Mayor Steve Hagerty holds Q&A on EPD budget


Daily file photo by Colin Boyle

An Evanston Police Department officer. Mayor Steve Hagerty held a Q&A on the EPD budget.

Yonjoo Seo, Reporter

Mayor Steve Hagerty held a Q&A session Monday on the Evanston Police Department budget in light of calls to defund EPD and reallocate its resources to social services, community development and outreach.

Even as crime has gone down, police funding has increased since the 1960s, sociology Prof. Andrew Papachristos said. Police responsibilities have grown as officers are expected to treat mental health crises and respond to non-emergencies. Social workers, crisis intervention specialists and other specialized experts may be better equipped to take on these responsibilities than an armed officer, he said.

Evanston Finance Division Manager Louis Gergits (Communication M.S. ’97) said the three broad categories of the EPD budget are personnel, services and supplies, and fleet maintenance and replacement.

The personnel category, which makes up about 94 percent of the budget, accounts for officer salaries and pensions. The services and supplies category, which makes up about 4 percent of the budget, covers liability insurance and body-worn camera costs, and the fleet maintenance and replacement category makes up about 2 percent of the budget.

However, Hagerty said EPD does not expect to use all of its $41.1 million budget due to the city’s fiscal constraints.

Evanston Police Chief Demitrous Cook said EPD was approved to hire eight more officers but put the hiring on hold.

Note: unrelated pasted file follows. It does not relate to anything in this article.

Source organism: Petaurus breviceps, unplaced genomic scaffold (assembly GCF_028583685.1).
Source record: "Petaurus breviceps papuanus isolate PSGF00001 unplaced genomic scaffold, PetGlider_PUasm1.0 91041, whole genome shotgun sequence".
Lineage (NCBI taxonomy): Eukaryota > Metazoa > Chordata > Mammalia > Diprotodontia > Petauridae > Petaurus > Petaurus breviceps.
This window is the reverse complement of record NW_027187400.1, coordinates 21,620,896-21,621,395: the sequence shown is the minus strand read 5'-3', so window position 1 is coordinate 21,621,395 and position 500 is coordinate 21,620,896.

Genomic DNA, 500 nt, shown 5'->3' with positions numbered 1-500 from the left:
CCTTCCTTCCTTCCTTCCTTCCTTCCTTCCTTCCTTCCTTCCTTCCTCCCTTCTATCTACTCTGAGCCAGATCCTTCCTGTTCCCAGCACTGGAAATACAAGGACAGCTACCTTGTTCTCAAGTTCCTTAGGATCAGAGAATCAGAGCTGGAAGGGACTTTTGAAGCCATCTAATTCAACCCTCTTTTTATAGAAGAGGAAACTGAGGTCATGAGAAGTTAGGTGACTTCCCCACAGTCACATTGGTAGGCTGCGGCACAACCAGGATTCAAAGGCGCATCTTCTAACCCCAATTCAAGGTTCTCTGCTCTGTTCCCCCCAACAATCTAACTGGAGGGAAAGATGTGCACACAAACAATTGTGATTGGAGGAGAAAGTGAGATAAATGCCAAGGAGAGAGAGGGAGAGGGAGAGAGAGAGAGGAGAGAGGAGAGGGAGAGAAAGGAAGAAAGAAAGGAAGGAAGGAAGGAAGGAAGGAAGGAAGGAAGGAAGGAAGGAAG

“We have frozen just about every asset we have to do training, to make purchases of vehicles due to the city budget,” Cook said.

Cook said he has also cut the cost of police vehicles and is looking at joint vehicle purchases with other municipalities to cut costs.

However, Papachristos said any conversation about defunding the police has to come down to the core of the budget: personnel.

“What are (officers) doing, where are they, what do we want them to be doing?” Papachristos said.

Papachristos said the 311 and 911 calls need to be analyzed to determine why residents are calling to better allocate resources. Policing, in general, comes down to how many officers Evanston residents want per capita, he said, because it has to be addressed to move the budget.

As of June 30, there are 150 sworn officers at EPD and 52 civilian employees such as the records coordinator and management analyst.

Hagerty said the city manager will roll out a 2020-21 budget in September, so the conversation about defunding the police comes at a good time.

“In the three years I have been mayor, we have never had anyone come to City Council and say, ‘We have to spend less money on police,’” Hagerty said. “We clearly are going to take a deep look at our police budget to make smart, sensible decisions that represent the community standards.”

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